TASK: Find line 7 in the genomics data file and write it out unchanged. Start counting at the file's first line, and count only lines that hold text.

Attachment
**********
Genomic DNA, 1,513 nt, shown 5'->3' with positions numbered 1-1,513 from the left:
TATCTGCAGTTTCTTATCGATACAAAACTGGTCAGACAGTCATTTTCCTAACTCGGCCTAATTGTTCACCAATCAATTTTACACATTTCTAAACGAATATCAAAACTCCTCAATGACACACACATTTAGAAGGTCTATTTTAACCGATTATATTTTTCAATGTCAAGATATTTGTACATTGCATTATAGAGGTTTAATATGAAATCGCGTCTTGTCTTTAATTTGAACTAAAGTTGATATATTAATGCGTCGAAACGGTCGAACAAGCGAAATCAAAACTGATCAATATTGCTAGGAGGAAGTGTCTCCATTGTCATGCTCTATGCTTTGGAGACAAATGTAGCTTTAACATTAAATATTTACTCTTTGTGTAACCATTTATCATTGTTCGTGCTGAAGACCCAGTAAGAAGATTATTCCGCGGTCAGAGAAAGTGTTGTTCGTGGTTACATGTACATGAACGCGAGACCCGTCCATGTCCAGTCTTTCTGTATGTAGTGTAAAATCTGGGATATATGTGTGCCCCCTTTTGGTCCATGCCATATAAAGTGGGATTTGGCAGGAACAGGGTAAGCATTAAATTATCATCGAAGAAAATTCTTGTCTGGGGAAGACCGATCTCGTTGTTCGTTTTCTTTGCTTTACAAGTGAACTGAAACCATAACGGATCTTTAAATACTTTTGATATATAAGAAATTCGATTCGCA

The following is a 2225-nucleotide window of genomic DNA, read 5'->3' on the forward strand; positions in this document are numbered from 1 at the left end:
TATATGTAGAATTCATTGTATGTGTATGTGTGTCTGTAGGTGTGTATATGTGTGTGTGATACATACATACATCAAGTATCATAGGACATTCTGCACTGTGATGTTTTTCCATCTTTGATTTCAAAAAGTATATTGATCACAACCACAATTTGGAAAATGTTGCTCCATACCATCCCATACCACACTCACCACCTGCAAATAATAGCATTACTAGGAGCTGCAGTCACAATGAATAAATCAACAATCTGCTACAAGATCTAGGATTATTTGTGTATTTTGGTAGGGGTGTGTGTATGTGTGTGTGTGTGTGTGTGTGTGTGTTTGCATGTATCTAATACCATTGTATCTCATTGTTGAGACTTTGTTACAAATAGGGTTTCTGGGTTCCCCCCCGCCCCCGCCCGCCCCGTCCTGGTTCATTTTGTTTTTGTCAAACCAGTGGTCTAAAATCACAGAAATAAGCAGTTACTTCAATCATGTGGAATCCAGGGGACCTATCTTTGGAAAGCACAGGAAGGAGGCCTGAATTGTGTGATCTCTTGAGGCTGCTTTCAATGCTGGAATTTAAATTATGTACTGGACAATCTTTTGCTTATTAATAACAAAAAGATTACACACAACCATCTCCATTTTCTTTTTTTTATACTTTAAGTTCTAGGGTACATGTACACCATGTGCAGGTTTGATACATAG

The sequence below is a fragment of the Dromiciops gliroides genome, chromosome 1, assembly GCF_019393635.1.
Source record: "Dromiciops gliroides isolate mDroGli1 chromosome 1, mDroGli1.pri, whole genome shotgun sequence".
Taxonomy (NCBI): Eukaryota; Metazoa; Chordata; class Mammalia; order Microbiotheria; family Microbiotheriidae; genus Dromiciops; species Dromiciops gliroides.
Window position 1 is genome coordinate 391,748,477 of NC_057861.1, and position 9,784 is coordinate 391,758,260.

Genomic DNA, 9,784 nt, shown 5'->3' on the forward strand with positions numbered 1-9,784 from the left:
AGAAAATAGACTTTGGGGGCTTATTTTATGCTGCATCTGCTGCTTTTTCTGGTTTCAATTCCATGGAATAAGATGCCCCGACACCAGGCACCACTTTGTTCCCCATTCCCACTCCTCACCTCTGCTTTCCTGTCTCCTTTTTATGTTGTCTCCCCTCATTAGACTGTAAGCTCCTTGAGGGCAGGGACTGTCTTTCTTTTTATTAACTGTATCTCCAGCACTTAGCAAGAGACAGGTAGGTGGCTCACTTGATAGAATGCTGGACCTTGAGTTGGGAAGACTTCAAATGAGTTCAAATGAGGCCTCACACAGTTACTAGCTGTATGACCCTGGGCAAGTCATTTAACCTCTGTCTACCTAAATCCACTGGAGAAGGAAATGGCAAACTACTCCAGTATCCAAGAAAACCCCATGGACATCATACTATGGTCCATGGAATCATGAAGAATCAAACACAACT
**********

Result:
Taxonomy (NCBI): Eukaryota; Metazoa; Chordata; class Mammalia; order Microbiotheria; family Microbiotheriidae; genus Dromiciops; species Dromiciops gliroides.